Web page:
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    Corn, Jicama, Asian Pear & Cucumber Salad with Avocado Puree

    Allergy Kids Foundation Recipes | Angela Simon | June 8, 2010

    Servings: 12



    • 3/4 cup jicama, diced
    • 3/4 cup sweet corn kernels
    • 3/4 cup English cucumber, julienne cut
    • 3/4 cup asian pear, peeled and diced
    • 3 tablespoons extra virgin olive oil
    • 1/4 cup freshly squeezed lime juice
    • 3 tablespoons jalapeno, minced
    • 3 tablespoons fresh mint, chopped
    • 6 teaspoons, flat-leaf parsley, finely chopped
    • Celtic sea salt & freshly ground black pepper

    Avocado Puree

    • 1 1/2 avocados, peeled and chopped
    • 6 teaspoons freshly squeezed lime juice
    • 3/4 cup filtered water
    • Celtic sea salt & freshly ground black pepper

    Lime Vinaigrette

    • 1/4 cup + 1 tablespoon freshly squeezed lime juice
    • 3/4 cup extra virgin olive oil
    • Celtic sea salt and freshly squeezed black pepper


    • 6 teaspoons flat-leaf parsley, chopped
    • 6 teaspoons, micro mint leaves or large mint leaves chopped
    • 6 teaspoons finely grated lime zest


    1. Combine jicama, corn, cucumber, pear, olive oil, lime juice, jalapeno, mint, and parsley in a bowl and toss to mix. Season to taste with salt and pepper
    2. In a high speed blender, combine the avocado, lime juice, and water; puree until smooth. Season with salt and pepper.
    3. Whisk together the lime juice and live oil in a bowl. Season with salt and pepper and stir in lime pieces.
    4. Assembly – Spoon a vertical line of the avocado puree on the center of each plate. Spoon 2 additional lines, making them perpendicular to the first line and crossing it. Position 1 of the lines one-third from the top of the first line, and position the other line two-thirds from the top of the first line. Spoon some of the salad to the left of the intersecting points of the lines, placing it on the puree. Drizzle the vinaigrette over the salad and around the plate, and sprinkle with parsley mint, and lime zest.

    Jicama – pronounced “HEE-ka-ma” is root vegetable to Mexico and Central America. A member of the morning glory family (Convolvulaceae), the jicama plant is a vine that grows to a length of 20 feet or more and produces beautiful sprays of mauve flowers that resemble butterflies, but these are rarely seen in the US because the vines are usually killed by frost before they bloom.

    A cup of raw, sliced jicama provides 27 % of the recommended daily intake of fiber, plus 35 % for vitamin C, all for a mere 49 calories. Jicama is also a very good source of the trace mineral molybdenum and a good source of potassium. (Murray, 208)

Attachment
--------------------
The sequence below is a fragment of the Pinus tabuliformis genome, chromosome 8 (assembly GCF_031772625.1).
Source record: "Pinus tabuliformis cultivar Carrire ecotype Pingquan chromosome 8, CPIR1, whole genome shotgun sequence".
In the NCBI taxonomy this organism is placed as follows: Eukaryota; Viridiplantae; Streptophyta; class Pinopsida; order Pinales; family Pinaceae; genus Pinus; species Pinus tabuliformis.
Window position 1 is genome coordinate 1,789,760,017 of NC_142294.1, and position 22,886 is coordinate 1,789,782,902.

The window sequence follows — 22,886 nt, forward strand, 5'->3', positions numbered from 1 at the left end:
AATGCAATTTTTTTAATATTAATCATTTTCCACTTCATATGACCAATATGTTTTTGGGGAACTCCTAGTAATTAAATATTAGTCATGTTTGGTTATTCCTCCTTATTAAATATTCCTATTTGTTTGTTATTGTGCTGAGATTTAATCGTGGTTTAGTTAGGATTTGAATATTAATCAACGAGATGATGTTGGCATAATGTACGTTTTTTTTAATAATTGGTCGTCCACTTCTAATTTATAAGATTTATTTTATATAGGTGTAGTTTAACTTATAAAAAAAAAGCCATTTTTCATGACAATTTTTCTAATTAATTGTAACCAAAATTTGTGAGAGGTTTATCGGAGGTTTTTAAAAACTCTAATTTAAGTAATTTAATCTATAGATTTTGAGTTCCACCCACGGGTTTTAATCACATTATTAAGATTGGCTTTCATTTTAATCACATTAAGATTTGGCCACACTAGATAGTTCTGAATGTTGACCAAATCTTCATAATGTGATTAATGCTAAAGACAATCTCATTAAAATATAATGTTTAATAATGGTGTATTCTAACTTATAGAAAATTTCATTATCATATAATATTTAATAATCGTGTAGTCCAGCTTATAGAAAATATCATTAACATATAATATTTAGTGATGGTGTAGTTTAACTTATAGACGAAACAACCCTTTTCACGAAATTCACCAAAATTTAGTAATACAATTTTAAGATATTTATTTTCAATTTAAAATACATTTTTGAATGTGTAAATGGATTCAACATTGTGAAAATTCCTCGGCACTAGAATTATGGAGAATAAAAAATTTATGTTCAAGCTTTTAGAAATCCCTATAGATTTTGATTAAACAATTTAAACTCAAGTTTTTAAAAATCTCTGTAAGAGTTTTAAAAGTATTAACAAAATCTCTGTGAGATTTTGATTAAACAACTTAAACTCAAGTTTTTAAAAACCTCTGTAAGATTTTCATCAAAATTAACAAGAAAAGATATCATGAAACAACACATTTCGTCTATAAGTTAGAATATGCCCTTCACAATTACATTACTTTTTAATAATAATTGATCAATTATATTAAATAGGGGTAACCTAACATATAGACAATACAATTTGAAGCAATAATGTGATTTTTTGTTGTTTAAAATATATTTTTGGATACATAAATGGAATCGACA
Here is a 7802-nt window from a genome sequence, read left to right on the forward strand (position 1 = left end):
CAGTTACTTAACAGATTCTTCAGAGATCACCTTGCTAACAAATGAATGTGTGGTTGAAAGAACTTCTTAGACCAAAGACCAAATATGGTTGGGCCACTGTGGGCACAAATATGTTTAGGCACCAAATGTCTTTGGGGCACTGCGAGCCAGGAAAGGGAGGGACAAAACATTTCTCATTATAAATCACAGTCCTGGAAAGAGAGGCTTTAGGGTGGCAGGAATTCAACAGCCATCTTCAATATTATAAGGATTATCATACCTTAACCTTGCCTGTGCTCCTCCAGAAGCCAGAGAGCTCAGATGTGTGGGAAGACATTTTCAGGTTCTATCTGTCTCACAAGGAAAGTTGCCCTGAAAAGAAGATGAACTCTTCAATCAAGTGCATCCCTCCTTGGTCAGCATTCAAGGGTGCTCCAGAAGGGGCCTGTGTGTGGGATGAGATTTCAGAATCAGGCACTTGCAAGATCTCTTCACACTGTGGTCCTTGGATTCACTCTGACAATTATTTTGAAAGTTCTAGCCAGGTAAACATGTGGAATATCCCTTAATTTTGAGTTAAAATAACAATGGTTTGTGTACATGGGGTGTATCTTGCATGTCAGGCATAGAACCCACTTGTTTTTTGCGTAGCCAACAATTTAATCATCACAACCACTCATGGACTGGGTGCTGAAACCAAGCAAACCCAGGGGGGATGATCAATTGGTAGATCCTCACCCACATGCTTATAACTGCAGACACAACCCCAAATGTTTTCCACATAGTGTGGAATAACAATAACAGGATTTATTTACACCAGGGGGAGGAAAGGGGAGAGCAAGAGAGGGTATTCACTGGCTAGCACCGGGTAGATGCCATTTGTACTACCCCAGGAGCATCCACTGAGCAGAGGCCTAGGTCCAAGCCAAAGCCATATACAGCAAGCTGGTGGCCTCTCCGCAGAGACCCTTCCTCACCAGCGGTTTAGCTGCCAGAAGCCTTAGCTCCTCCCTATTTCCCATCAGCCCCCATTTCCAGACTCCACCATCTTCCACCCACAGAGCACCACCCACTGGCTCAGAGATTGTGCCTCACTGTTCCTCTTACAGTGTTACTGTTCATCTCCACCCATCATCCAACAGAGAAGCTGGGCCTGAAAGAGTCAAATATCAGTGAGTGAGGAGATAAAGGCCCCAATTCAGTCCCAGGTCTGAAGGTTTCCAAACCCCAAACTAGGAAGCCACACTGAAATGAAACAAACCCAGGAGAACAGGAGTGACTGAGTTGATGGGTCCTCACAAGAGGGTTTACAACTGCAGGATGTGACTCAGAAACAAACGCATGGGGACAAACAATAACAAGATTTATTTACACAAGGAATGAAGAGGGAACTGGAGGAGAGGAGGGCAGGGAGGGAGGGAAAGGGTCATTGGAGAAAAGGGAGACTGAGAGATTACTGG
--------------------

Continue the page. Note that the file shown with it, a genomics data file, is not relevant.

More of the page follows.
Asian Pears – asian pears are cousins to the pears that are typically seen in grocery stores, but it is similar to an apple and its many names reflect that characteristic. Other names it is known by are: Chinese pear, Japanese pear, Sand, Nashi, and apple pear.

    Pears are an excellent source of water-soluble fibers, including pectin. In fact, pears are actually higher in pectin than apples. This makes them quite useful in helping to lower cholesterol levels and in toning the intestines. 1 asian pear contains 16 % of your recommended dietary fiber. (Murray, 2005, 303)

    Pears are often recommended by healthcare practitioners as a hypoallergenic fruit high in fiber that is less likely to produce an adverse response that other fruits. Particularly in the introduction of fruits to infants, pears are often recommended as a safe way to start.

    Celtic Sea Salt – salt is essential for the survival of all living creatures, including humans. It is needed to regulate the water content in our body. There is often bad press about salt, and indeed table salt which is refined, is extremely unhealthy and toxic.

    Celtic sea salt refers to naturally moist salt harvested from the Atlantic seawater off the coast of Brittany, France. This type of salt are harvested using the Celtic method of wooden rakes allowing no metal to touch the salt. It is naturally air and sun-dried in clay ponds and gathered with wooden tools to preserve its living enzymes. Because it is unrefined, it contains all of the 84 beneficial live elements found in sea water, with no chemical and preservatives nor any other additives.

    Among the live minerals and trace elements found in Celtic sea salt are iodine, iron, calcium, manganese, potassium and zinc. The 84 trace minerals provide the necessary nutrients and protect the body from the harshness of sodium chloride that we can consume through commercial salt.